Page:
“For this reason also, since the day we heard of it, we have not ceased to pray for you and to ask that you may be filled with the knowledge of His will in all spiritual wisdom and understanding,” – Colossians 1:9 (NASB)
The believers in the assembly of the church in Colossae were up against false teachers who were co-opting the truth of the Gospel with fabricated rules about eating, drinking and religious traditions. This false teaching developed into the heresy called Gnosticism. The Colossians, like us, needed to know and understand the deity and superiority of Christ. Paul writes that he prayed for them without ceasing. It means that in his prayer times, they were always included in his prayers. He writes this letter from his prison in Rome and stressed two primary requests. That they, and us, would know fully and be filled with the knowledge of God’s will; that they would be enjoined with spiritual wisdom and understanding of who Jesus Christ truly was. This perverse heresy taught that Christ was not God. It takes believers with spiritual maturity in faith to overcome false teaching and fully embrace the truth of Christ’s deity as taught in the Bible. Paul wrote this for us as well so that we too will learn to hold fast to the truth of Jesus Christ who is, the Son of God, our Savior. And acknowledge Christ as sovereign head of the Church.
Understanding What Gnosticism Is
“For we know in part and we prophesy in part; but when the perfect comes, the partial will be done away. … For now we see in a mirror dimly, but then face to face; now I know in part, but then I will know fully just as I also have been fully known.” 1 Corinthians 13:9-10, 12 (NASB)
Some of the words and truths we read in our Bible seem beyond our understanding. When we read the Scripture without adding anything to it or taking anything away from it, we find it always true even if we have not yet reasoned it so. There are many such dichotomies in the Bible. Most times we are not so earnest and just roll right on past them. When we do, we miss the deeper truth that God has for us. Here is a promise that we can cling to and live with that will help us understand that what we don’t understand. One day it will be clear. Paul says that what we understand now is incomplete – We only understand a part. Often the truth is deeper than our ability to know. But we have the promise that there is a day when it will be made clear. We will understand it deeply and completely. What we comprehend partially now we are promised we will understand its entirety in heaven. We do not even know ourselves fully as God does, but we will one day know ourselves completely just as God knows us.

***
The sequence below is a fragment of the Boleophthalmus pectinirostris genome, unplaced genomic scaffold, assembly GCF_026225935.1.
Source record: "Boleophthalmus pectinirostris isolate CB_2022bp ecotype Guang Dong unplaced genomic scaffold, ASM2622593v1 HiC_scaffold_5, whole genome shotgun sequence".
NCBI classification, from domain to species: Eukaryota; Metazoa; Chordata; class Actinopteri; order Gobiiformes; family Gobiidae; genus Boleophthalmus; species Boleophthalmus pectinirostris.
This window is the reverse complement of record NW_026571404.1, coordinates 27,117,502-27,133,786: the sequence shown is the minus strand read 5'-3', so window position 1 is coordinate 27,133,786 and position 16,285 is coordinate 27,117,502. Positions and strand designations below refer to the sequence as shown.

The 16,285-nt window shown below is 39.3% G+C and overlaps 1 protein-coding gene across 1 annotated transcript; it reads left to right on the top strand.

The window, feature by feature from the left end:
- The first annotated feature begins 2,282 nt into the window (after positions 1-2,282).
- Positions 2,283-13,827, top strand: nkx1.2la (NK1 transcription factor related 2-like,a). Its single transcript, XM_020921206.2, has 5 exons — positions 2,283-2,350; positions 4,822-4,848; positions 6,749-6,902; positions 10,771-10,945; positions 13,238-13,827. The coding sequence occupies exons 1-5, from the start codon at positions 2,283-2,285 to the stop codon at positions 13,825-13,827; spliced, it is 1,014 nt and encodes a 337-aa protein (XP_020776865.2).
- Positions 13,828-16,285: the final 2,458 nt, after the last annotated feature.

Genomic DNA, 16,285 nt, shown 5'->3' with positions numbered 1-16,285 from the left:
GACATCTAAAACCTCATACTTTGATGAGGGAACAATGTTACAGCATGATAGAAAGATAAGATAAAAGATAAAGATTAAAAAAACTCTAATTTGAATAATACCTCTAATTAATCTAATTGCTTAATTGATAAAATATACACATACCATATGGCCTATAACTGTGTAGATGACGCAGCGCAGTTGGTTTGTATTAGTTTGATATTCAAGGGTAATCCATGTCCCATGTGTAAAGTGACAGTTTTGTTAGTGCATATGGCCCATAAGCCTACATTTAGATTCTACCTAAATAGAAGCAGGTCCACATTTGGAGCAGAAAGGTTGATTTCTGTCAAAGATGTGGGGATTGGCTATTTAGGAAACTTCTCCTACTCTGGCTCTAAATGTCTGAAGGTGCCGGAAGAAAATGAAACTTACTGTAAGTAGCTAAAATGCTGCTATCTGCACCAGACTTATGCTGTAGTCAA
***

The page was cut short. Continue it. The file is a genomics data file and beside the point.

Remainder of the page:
“For God, who said, “Let light shine out of darkness,” has shone in our hearts to give the light of the knowledge of the glory of God in the face of Jesus Christ.” 2 Corinthians 4:6 (ESV)
Our Father in heaven has done so very much for us. Our Bible verse today reminds us of one of His acts that has affected our lives in a meaningful way. That act is God’s creation of light in the very beginning. He is a God of light in many ways and our verse reminds us that He brings light into our hearts. Without the light of God in our lives we are filled with darkness. In the beginning when the foundations of the world were created, the dark world was lit up when God said, ‘Let there be light’. More exactly, daytime was distinguished from nighttime by the creation of light. Without light, there is only darkness. We can know how wonderful it is that we don’t have to live in that darkness or with it in our hearts? God has made his light shine in our hearts and it is a glorious light for us who have believed. Let’s be encouraged today as we recognize that God is a God of glory and He wants us to know of His glory. It is a promise that will bring light to our hearts and to our lives.
“The fear of the LORD is the beginning of knowledge; fools despise wisdom and instruction.” Proverbs 1:7 (NASB)
A Hebrew word is used here, in the original language Proverbs were written in. The “beginning” of knowledge more literally is translated “the start.” The start of knowledge in our lives in Christ is ‘the fear of the LORD.” This kind of ‘fear’ is having ‘awesome respect and reverence’. The fools in our verse are those characterized by a slow and closed mind. They are thickheaded and stubborn and in their arrogant, coarse ways, reject God and His wisdom. One cannot gain knowledge of spiritual things unless one begins at the correct point. The word used for ‘beginning’ is also used to mean ‘the capstone’ or even ‘the essence.’ The essence of true knowledge is fearing God. Apart from Him a person is ignorant of spiritual things. In contrast, those who fear God will have wisdom and gain knowledge. It is fools who despise wisdom and discipline. They despise by trusting their own reasoning and hold in contempt, and ridicule something we experience and might make us shy of proclaiming Christ. The promise is, possessing proper fear the Lord, is to recognize God’s character and respond by revering, trusting, worshiping, obeying, and serving Him